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The only guide to cooking with onions you’ll ever need (INFOGRAPHIC)

Heather Barnett is a freelance writer and foodie whose work has been featured in blogs, websites, magazines, and TV and radio ads. She spends her free time relaxing with her soulmate, Keith; her dog, Mosby "The Fly Slayer;" and Felix th...

Cooking with onions: How they taste, how to use them and what dishes they're best for

It's easy to take onions for granted. But given how often we use them, maybe we shouldn't be so cavalier with this all-important root vegetable.

Most people just walk through the onion section and grab the first onion they see. But onions are subtly different. Using the right onion can make a dish sing, but the wrong one can destroy it — too-sweet onions unable to stand up to the strong flavors of the dish or overly pungent ones destroying the balance of subtle flavors.

Next time you go to the store, spend a little more time in the produce section to make sure you get the right onion for the task at hand. For each recipe, you want to consider how the onion's flavor will play with the other ingredients in your dish. Will it balance otherwise pungent flavors? Get lost in the shuffle? Or make the recipe better than the sum of its parts? Keep this infographic handy next time you're shopping, and you'll always know exactly which onion you should choose.

Cooking with onions: How they taste, how to use them and what dishes they're best for

Image: Becci Burkhart/SheKnows

Bonus tips

  • There are too many varieties of onions to cover in one infographic, but when presented with an onion you're not familiar with, look up the flavor profile online to decide what it's best suited for.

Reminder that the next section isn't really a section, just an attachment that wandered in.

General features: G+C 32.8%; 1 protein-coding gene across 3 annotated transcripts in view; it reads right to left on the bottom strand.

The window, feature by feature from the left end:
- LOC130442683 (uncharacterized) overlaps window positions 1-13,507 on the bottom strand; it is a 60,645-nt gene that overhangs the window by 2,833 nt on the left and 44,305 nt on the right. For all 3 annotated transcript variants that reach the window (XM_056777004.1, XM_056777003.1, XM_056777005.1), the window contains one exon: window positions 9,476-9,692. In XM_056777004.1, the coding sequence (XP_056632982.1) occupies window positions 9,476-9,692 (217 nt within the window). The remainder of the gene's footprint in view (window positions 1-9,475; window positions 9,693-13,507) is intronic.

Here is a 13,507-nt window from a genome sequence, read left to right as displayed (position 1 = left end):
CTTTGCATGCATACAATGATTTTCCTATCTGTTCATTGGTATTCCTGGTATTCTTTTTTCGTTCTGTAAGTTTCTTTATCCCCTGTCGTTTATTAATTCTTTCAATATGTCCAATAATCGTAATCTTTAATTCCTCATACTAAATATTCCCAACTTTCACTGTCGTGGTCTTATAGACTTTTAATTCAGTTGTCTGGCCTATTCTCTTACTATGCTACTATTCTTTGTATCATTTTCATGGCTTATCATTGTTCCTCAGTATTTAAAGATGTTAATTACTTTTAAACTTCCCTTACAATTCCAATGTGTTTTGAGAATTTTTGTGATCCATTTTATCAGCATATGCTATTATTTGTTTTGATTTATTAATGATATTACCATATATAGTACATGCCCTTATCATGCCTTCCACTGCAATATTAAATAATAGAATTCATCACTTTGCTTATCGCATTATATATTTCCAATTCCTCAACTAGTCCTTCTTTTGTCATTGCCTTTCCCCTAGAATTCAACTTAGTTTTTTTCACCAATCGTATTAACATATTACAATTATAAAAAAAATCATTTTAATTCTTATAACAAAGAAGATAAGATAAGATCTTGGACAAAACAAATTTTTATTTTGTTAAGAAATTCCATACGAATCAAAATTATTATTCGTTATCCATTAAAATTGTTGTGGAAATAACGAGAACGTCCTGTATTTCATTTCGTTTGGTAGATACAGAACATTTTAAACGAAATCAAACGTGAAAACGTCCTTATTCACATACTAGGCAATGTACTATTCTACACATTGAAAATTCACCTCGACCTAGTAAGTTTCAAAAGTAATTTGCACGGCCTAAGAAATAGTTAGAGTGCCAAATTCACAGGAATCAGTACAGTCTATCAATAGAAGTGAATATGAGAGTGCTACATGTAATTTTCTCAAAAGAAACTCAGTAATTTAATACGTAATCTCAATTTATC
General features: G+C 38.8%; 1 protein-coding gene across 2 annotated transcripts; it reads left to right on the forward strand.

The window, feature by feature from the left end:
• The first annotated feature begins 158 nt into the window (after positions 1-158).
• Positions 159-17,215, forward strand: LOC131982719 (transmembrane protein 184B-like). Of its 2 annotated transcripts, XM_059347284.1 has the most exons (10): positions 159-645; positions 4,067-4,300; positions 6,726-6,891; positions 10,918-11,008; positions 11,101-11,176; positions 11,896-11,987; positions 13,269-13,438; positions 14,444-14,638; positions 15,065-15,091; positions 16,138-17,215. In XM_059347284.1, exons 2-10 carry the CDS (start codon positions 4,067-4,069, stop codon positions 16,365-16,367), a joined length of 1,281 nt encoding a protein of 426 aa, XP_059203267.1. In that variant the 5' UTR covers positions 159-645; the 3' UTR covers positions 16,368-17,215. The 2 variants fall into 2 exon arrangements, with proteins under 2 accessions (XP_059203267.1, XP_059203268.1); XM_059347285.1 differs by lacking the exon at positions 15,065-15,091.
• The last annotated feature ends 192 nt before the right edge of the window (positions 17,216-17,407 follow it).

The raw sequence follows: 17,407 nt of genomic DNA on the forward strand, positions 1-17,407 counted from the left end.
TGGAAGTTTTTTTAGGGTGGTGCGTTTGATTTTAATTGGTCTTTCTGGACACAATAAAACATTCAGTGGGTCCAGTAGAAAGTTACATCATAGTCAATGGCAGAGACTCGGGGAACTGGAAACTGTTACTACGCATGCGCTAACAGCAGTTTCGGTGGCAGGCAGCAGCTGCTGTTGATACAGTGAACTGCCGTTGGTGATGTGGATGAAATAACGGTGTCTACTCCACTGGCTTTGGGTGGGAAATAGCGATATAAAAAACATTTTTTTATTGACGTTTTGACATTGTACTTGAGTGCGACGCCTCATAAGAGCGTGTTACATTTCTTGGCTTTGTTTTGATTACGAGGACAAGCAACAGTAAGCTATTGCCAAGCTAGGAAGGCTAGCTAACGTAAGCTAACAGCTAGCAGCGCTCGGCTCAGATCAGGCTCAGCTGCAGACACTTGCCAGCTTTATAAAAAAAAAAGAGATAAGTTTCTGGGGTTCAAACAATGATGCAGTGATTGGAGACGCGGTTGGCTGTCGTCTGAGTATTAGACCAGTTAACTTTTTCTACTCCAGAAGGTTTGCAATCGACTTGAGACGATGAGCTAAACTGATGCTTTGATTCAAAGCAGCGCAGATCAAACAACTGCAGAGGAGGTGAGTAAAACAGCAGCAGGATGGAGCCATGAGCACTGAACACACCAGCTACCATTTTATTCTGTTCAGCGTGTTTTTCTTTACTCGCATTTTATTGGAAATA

• When buying onions, look up the selection process (which onions are best), the best way to store them and how long they last — all of this varies by variety.
  • Some onions should never be stored in the refrigerator before they're cut. Sweet onions are more suited to refrigerator storage.
  • Always use medium heat when cooking onions unless increasing pungency is your goal.
  • Use lemon juice or rub your hands on stainless steel to remove the scent from your fingers.
  • Reduce the effect of tearing when cutting pungent onions by placing a piece of bread between your lips and leaving the stem end intact as much as possible.
  • To get rid of onion breath, chew fresh parsley or a citrus peel.

More fun infographics

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20 Favorite snow cone flavor combos to try this summer (INFOGRAPHIC)
10 Dry rub recipes to up your barbecue game (INFOGRAPHIC) 

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